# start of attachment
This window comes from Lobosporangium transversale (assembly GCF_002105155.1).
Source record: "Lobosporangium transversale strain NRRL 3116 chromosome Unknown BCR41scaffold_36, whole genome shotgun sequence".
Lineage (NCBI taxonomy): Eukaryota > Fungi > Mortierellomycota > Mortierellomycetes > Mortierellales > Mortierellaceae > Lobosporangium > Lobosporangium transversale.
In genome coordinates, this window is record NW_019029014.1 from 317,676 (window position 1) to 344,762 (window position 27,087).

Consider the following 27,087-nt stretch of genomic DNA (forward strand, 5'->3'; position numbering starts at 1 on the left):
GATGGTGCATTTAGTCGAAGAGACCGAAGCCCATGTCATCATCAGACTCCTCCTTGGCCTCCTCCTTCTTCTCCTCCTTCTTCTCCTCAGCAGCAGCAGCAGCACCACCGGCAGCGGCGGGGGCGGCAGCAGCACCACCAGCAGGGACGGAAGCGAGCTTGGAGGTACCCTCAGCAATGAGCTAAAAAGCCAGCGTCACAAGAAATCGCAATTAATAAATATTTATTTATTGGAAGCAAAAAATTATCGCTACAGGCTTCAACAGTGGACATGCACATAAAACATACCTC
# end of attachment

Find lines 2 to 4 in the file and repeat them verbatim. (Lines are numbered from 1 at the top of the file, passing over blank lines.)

Source record: "Lobosporangium transversale strain NRRL 3116 chromosome Unknown BCR41scaffold_36, whole genome shotgun sequence".
Lineage (NCBI taxonomy): Eukaryota > Fungi > Mortierellomycota > Mortierellomycetes > Mortierellales > Mortierellaceae > Lobosporangium > Lobosporangium transversale.
In genome coordinates, this window is record NW_019029014.1 from 317,676 (window position 1) to 344,762 (window position 27,087).